Fauna in Westhampton Beach is offering their full menu for...

Fauna in Westhampton Beach is offering their full menu for Long Island Restaurant Week. Credit: Rooted Hospitality Group

Long Island Restaurant Week runs Nov. 6-13, with eateries offering discounted 3-course dinners (and perhaps a 2-course lunch) for a set price. With more than 100 restaurants participating this year, Newsday's food critics chose some standouts: 

Eric's Italian Bistro (70 E. Old Country Rd., Mineola): If you’ve driven past this place a thousand times with hardly a glance — understandable, given its location and modest street presence — now’s your chance to hit the brakes. George Echeverria’s ten-year-old establishment (Eric was a beloved uncle) has some of the trappings of your typical neighborhood pasta place — "Bada Bing” license plate on the wall, Rat Pack memorabilia — but it also produces some serious comfort food, Italian edition. Restaurant Week’s best value, per Echeverria, may be his pork chop a la Bruna, but we’re nuts for Grandma’s lasagna as well and the chef’s own boneless chicken scarpariello. And the rich, buttery broth of his mussels Posillipo will have you begging for more bread. More info: 516-280-5675, ericsbistro.com

NoCo Kitchen Wine & Cocktails (429 North Country Rd., St. James): This four-year-old establishment — named to Newsday’s Top 100 list in its very first year — is stylish, high-end and a Suffolk fan favorite. Restaurant Week is an excellent time to see what the fuss is about, as the New American eatery is offering a large number of prix fixe dinner selections, many of them straight from its regular menu. Among the six starters on the list, highlights include short rib ravioli and risotto with apples and duck confit, while the eight entrees (8!) include everything from wild boar meatloaf to branzino to Brinkley Farms filet mignon. Watch at evening's end as five desserts compete for decadence bragging rights. (Current front-runner: flourless chocolate Nutella cake.) More info: 631-250-9600, nocostjames.com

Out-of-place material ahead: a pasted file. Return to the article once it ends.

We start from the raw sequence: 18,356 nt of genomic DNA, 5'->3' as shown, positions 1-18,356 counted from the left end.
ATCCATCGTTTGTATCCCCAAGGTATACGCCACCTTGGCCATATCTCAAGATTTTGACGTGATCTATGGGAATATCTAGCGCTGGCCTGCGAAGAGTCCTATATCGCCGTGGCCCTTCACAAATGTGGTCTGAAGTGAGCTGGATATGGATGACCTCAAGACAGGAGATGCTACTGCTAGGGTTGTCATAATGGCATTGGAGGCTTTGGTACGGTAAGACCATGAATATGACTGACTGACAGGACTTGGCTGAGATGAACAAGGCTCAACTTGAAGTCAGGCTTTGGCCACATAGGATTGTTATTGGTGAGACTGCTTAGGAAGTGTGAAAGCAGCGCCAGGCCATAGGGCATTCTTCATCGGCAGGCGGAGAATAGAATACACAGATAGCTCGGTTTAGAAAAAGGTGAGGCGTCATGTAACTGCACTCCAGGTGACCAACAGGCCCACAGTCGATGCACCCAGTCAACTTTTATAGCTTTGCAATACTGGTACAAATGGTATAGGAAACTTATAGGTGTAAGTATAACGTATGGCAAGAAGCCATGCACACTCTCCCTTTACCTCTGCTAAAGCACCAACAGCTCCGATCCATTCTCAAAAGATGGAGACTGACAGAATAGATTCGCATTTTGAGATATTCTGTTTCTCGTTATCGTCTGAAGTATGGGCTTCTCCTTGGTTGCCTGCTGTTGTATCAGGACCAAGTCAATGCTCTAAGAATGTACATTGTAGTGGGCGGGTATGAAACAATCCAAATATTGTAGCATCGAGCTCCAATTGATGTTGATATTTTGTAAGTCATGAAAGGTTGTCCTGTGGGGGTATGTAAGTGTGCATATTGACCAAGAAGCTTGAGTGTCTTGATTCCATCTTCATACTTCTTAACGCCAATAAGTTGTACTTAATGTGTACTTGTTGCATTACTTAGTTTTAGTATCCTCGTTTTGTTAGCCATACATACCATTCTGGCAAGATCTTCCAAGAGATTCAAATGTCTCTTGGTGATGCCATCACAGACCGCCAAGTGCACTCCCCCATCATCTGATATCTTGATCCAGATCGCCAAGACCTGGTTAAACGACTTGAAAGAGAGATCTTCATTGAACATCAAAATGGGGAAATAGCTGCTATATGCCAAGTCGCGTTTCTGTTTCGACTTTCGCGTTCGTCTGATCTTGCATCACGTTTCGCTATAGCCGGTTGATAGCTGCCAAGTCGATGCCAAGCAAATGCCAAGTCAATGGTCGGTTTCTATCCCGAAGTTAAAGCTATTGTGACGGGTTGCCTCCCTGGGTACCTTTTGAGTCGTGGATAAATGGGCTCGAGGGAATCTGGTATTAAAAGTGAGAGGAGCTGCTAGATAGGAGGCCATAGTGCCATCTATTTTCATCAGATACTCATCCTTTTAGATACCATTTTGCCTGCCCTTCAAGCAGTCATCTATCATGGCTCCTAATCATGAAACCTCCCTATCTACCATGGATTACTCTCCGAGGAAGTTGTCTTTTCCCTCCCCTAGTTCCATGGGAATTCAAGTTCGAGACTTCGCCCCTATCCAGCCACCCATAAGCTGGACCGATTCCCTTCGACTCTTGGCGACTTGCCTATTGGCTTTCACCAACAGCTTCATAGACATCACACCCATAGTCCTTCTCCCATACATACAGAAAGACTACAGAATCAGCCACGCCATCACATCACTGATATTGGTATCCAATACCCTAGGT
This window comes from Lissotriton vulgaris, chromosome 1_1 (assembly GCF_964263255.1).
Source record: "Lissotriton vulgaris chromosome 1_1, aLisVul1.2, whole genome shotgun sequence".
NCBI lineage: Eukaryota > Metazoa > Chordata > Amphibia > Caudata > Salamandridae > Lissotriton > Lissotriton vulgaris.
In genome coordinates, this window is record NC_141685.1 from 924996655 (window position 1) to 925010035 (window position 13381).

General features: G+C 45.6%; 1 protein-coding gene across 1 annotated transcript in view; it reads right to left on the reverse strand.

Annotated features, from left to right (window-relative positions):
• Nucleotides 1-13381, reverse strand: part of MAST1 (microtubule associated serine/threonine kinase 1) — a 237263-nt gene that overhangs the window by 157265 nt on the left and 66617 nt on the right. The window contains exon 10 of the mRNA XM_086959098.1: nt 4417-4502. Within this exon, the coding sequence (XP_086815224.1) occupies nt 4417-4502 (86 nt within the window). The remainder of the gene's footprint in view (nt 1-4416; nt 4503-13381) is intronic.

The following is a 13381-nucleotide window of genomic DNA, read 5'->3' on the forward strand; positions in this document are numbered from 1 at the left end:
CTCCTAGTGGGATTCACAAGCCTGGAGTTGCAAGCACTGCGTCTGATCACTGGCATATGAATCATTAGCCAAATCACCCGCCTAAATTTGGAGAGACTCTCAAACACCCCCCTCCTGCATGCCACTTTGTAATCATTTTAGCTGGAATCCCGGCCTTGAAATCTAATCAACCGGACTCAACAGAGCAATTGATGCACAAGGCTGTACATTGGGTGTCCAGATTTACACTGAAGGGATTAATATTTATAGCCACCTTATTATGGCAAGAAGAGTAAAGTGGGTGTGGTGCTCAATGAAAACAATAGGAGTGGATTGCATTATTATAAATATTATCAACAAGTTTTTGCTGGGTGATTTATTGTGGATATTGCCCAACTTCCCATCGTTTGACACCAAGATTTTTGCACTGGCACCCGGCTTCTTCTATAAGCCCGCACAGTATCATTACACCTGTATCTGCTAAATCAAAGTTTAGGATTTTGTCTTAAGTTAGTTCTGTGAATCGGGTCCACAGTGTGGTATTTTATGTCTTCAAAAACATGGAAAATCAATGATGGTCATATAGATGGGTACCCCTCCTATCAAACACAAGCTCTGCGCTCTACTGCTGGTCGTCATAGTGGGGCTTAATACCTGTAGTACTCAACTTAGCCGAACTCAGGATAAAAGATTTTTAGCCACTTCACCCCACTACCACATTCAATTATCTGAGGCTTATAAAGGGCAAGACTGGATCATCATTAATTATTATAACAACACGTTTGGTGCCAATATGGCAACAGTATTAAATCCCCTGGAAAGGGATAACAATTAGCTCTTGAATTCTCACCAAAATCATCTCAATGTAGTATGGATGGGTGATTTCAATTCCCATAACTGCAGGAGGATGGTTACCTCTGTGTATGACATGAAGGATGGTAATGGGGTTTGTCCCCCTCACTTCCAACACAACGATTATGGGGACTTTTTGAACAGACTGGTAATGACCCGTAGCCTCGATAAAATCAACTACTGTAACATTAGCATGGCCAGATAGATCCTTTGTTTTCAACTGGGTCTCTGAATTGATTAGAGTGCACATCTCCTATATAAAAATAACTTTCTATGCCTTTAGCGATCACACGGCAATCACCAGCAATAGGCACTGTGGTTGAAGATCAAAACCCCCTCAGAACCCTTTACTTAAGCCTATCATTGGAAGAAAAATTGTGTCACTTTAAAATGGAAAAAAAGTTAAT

Juniper (990 Corporate Dr., Westbury): Once the domain of Tom Schaudel’s Kingfish, this year-old New American eatery is still a bit under-the-radar, perhaps owing to its location on the ground floor of the Vanderbilt, a high-end apartment complex. But Restaurant Week is about new adventures, and this chic spot (monochromatic look, blond wood accents, potted juniper trees, the latter native to LI) is worth seeking out. Entree highlights include roasted Cascun Farms half-chicken and Faroe Island grilled salmon, while the wild mushroom flatbread makes for a fine and substantial appetizer. And while we haven’t tried them, the desserts, especially the Tahitian vanilla cheesecake with brown butter crust, certainly sound like they're worth saving room for. More info: 516-820-1200, juniperlongisland.com